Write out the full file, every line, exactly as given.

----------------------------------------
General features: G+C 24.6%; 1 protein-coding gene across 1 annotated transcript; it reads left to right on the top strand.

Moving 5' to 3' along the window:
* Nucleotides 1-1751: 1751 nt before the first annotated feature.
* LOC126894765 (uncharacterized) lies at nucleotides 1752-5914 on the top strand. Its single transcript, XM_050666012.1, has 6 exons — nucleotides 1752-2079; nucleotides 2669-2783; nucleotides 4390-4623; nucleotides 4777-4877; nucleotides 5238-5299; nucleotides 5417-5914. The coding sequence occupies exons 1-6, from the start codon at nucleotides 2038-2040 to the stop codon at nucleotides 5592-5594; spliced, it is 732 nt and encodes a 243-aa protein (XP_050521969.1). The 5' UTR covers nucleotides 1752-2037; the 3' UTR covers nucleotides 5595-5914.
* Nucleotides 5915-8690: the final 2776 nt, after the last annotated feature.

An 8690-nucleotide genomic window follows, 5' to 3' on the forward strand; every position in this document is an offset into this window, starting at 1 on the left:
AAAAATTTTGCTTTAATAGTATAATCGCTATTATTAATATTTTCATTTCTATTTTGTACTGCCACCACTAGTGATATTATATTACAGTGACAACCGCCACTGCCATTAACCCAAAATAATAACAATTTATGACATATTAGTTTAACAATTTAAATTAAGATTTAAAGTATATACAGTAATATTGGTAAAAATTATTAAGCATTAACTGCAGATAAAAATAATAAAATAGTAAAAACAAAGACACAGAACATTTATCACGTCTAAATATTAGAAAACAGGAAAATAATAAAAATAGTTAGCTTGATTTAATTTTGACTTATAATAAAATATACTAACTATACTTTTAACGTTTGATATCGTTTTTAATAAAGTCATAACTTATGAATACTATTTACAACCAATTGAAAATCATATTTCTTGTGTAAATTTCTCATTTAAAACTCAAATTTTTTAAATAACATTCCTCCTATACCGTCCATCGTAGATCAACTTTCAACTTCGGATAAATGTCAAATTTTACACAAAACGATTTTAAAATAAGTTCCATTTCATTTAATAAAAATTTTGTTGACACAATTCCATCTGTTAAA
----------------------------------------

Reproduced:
General features: G+C 24.6%; 1 protein-coding gene across 1 annotated transcript; it reads left to right on the top strand.

Moving 5' to 3' along the window:
* Nucleotides 1-1751: 1751 nt before the first annotated feature.
* LOC126894765 (uncharacterized) lies at nucleotides 1752-5914 on the top strand. Its single transcript, XM_050666012.1, has 6 exons — nucleotides 1752-2079; nucleotides 2669-2783; nucleotides 4390-4623; nucleotides 4777-4877; nucleotides 5238-5299; nucleotides 5417-5914. The coding sequence occupies exons 1-6, from the start codon at nucleotides 2038-2040 to the stop codon at nucleotides 5592-5594; spliced, it is 732 nt and encodes a 243-aa protein (XP_050521969.1). The 5' UTR covers nucleotides 1752-2037; the 3' UTR covers nucleotides 5595-5914.
* Nucleotides 5915-8690: the final 2776 nt, after the last annotated feature.

An 8690-nucleotide genomic window follows, 5' to 3' on the forward strand; every position in this document is an offset into this window, starting at 1 on the left:
AAAAATTTTGCTTTAATAGTATAATCGCTATTATTAATATTTTCATTTCTATTTTGTACTGCCACCACTAGTGATATTATATTACAGTGACAACCGCCACTGCCATTAACCCAAAATAATAACAATTTATGACATATTAGTTTAACAATTTAAATTAAGATTTAAAGTATATACAGTAATATTGGTAAAAATTATTAAGCATTAACTGCAGATAAAAATAATAAAATAGTAAAAACAAAGACACAGAACATTTATCACGTCTAAATATTAGAAAACAGGAAAATAATAAAAATAGTTAGCTTGATTTAATTTTGACTTATAATAAAATATACTAACTATACTTTTAACGTTTGATATCGTTTTTAATAAAGTCATAACTTATGAATACTATTTACAACCAATTGAAAATCATATTTCTTGTGTAAATTTCTCATTTAAAACTCAAATTTTTTAAATAACATTCCTCCTATACCGTCCATCGTAGATCAACTTTCAACTTCGGATAAATGTCAAATTTTACACAAAACGATTTTAAAATAAGTTCCATTTCATTTAATAAAAATTTTGTTGACACAATTCCATCTGTTAAA